Bioplastics are plastic resins developed from renewable agricultural feedstocks, such as corn sugar, hemp oil, and soy bean oil. These feedstocks are then processed into high performance polymers. In contrast, conventional plastics are derived from petroleum.
Biodegradable plastics are able to break down with the help of naturally occurring microorganisms, such as bacteria, fungi, and invertebrates, with no time requirement. However, when biodegradable waste is dumped into landfills, the material is often not able to break down because good bacteria cannot survive in oxygen-depleted landfill environments. Also, this waste may contain toxins such as heavy metals and pesticides.
Compostable plastics must be able to not only break down in natural environments, like soil or water, but must be able to do so in a specified time period, almost at the same rate as paper. This process also does not produce any toxic material and the end result should be able to enhance plant life
Hydrocarbon plastics are made from numerous petroleum based chemicals and additives. Many of these have been proven to be carcinogenic, and have other harmful effects on the balance of animal life. The persistence of the chemical makeup of these compounds cause the products made from them to become a non-biodegradable "blanket" which is now so pervasive in our environment that it is suffocating, strangling, and starving the animal life on this planet.
In addition, recycling efforts in voluntary states is ineffective, causing most plastics used there to go directly to landfill.
We must realize that there is no safe place for this toxic bio-accumulation to be sequestered, and we are still increasing production of hydrocarbon plastics at a rate of about 80 billion pounds per year through the manufacture of virgin plastics for bottles, plastic bags, packaging, and every other application that our current lifestyle demands. We need smarter science, and more modest lifestyles.
Some high growth applications of bioplastics include:
Renewable resource based and compostable film packaging, shopping and refuse waste bags Agricultural products, such as biodegradable mulch film, plant pots and stakes Catering products, such as trays, cups, plates, cutlery and bags Rigid packaging, such as trays, containers, bottles and closures Pouches and netting
Bioplastics resins can be processed on standard plastics processing equipment designed for thermoplastic resins. However, due to the different nature of the materials, the processing conditions need to be adjusted. For example, the process temperatures required to extrude Bioplastics resins are lower than the temperatures required to convert conventional plastics. This provides a benefit of lower energy consumption for the converter and adds to the lower carbon foot print polyethylene.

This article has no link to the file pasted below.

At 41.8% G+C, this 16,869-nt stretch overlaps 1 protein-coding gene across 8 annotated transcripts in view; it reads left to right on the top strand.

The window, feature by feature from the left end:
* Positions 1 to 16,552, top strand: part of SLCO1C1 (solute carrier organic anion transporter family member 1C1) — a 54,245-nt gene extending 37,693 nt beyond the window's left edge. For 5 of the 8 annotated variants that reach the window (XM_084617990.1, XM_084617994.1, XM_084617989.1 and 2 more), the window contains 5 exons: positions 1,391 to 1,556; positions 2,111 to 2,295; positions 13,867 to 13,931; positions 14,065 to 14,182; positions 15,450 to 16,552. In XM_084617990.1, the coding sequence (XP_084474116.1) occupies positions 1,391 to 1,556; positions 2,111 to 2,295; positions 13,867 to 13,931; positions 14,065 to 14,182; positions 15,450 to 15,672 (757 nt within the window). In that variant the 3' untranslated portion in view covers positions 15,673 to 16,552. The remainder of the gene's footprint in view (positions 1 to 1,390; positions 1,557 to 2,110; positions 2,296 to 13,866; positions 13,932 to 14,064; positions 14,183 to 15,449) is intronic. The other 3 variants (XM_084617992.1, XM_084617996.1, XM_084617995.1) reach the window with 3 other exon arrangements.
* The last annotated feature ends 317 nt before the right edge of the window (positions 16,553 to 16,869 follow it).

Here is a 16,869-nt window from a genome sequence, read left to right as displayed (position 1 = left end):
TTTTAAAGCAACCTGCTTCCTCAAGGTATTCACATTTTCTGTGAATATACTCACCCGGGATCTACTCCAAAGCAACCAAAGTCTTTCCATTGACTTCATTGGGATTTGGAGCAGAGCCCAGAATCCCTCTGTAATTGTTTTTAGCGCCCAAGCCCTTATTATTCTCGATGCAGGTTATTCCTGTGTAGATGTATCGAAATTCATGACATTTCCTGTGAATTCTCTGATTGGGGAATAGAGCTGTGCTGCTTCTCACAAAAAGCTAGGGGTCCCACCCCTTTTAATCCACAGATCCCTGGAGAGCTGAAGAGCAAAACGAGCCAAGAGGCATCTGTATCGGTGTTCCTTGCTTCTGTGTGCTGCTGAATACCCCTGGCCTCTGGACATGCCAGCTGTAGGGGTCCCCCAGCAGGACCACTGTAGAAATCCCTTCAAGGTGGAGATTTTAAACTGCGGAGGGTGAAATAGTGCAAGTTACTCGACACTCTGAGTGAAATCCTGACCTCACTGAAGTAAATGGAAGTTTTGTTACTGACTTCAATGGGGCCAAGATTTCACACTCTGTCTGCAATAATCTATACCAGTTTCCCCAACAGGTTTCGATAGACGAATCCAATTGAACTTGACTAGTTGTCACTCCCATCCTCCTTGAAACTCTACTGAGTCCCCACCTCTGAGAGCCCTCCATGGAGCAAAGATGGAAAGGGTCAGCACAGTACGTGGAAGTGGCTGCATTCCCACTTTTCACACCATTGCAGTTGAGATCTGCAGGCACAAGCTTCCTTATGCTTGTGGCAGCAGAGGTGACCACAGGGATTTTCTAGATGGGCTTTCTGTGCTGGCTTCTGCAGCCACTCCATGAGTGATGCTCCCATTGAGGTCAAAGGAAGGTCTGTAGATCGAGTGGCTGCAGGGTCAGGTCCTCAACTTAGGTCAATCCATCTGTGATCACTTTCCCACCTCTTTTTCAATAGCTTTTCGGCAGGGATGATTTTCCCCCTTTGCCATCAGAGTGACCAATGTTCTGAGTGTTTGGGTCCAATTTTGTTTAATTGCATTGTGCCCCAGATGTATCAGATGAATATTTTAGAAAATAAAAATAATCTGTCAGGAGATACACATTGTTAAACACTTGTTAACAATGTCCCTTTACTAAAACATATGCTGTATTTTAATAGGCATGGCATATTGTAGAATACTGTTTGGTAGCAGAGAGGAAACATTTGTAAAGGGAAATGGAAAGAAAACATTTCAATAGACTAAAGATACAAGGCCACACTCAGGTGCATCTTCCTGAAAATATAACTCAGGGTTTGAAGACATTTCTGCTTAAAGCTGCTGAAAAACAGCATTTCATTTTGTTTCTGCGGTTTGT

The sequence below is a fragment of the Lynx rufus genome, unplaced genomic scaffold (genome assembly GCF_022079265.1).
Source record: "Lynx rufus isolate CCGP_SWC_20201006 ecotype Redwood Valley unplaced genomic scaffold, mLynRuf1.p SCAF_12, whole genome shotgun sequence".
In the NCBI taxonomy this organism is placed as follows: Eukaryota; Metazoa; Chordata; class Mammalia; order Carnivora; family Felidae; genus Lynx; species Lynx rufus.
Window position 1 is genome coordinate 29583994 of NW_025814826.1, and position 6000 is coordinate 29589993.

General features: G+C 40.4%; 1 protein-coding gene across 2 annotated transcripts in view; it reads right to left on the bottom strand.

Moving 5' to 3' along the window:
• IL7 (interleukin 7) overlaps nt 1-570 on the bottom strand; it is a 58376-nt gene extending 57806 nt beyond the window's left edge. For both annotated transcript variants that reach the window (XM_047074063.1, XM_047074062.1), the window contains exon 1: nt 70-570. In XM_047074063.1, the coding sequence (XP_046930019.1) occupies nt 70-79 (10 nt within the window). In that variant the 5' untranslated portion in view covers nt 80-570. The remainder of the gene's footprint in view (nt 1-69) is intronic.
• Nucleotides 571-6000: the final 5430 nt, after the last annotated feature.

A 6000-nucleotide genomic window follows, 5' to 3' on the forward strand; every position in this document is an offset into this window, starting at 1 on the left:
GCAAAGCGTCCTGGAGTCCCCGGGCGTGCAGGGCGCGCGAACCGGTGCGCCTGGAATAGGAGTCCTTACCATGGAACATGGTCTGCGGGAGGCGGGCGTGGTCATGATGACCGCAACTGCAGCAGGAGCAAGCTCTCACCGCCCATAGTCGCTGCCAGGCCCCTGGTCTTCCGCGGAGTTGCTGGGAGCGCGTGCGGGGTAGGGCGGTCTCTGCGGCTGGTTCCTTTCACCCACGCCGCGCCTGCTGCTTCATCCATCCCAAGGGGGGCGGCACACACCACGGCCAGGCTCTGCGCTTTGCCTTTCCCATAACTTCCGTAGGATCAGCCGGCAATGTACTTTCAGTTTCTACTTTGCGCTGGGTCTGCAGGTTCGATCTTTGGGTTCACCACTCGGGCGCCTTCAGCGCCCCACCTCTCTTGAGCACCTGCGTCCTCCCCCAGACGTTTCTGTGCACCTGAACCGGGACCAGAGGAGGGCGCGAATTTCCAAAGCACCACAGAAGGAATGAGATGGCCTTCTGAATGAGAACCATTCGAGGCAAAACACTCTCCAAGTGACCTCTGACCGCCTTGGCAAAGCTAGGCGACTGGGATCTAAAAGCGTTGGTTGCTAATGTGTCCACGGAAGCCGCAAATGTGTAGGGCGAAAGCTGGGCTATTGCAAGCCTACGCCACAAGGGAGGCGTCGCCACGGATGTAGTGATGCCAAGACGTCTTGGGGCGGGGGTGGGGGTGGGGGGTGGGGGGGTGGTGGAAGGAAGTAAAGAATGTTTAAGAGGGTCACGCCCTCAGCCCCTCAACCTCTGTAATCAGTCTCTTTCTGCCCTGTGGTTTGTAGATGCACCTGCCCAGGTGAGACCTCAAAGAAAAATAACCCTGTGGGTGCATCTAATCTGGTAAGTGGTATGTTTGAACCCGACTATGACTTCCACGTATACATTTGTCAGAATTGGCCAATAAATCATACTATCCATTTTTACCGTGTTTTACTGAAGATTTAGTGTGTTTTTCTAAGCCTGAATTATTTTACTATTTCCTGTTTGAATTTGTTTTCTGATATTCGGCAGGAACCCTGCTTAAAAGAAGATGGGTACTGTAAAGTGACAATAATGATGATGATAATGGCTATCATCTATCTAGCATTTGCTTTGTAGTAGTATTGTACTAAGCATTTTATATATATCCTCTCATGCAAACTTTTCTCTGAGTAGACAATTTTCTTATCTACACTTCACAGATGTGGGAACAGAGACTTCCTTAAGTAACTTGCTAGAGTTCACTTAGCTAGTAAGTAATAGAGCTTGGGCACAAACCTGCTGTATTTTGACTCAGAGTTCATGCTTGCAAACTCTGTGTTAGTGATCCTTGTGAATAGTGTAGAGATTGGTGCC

Bioplastic products meeting ASTM D6400 and EN 13432 standards can biodegrade in a variety of environments, including soil, home compost, industrial compost, and both fresh and salt water, often in a matter of weeks. We recommend that you compost these products; you can contact your local waste and/or recycling vendor for more information about home or industrial composting programs in your area. In any case, it is also important that you follow your standard laboratory procedures for waste disposal.
Bioplastics are regarded as an environmentally responsible alternative to petroleum-based plastics. They rely less on fossil fuels, a non-renewable resource. They also are biodegradable when disposed of properly, reducing waste. Finally, bioplastic products result in a net reduction of greenhouse gas emissions because the plants used to produce the bioplastic material absorb the same amount of carbon they started with, thus displacing that carbon from being emitted into the atmosphere.
Bioplastics resins are sold in Asia, Australia, Europe, and North America. Our customers are retailers, municipal councils, brand owners, and other organisations.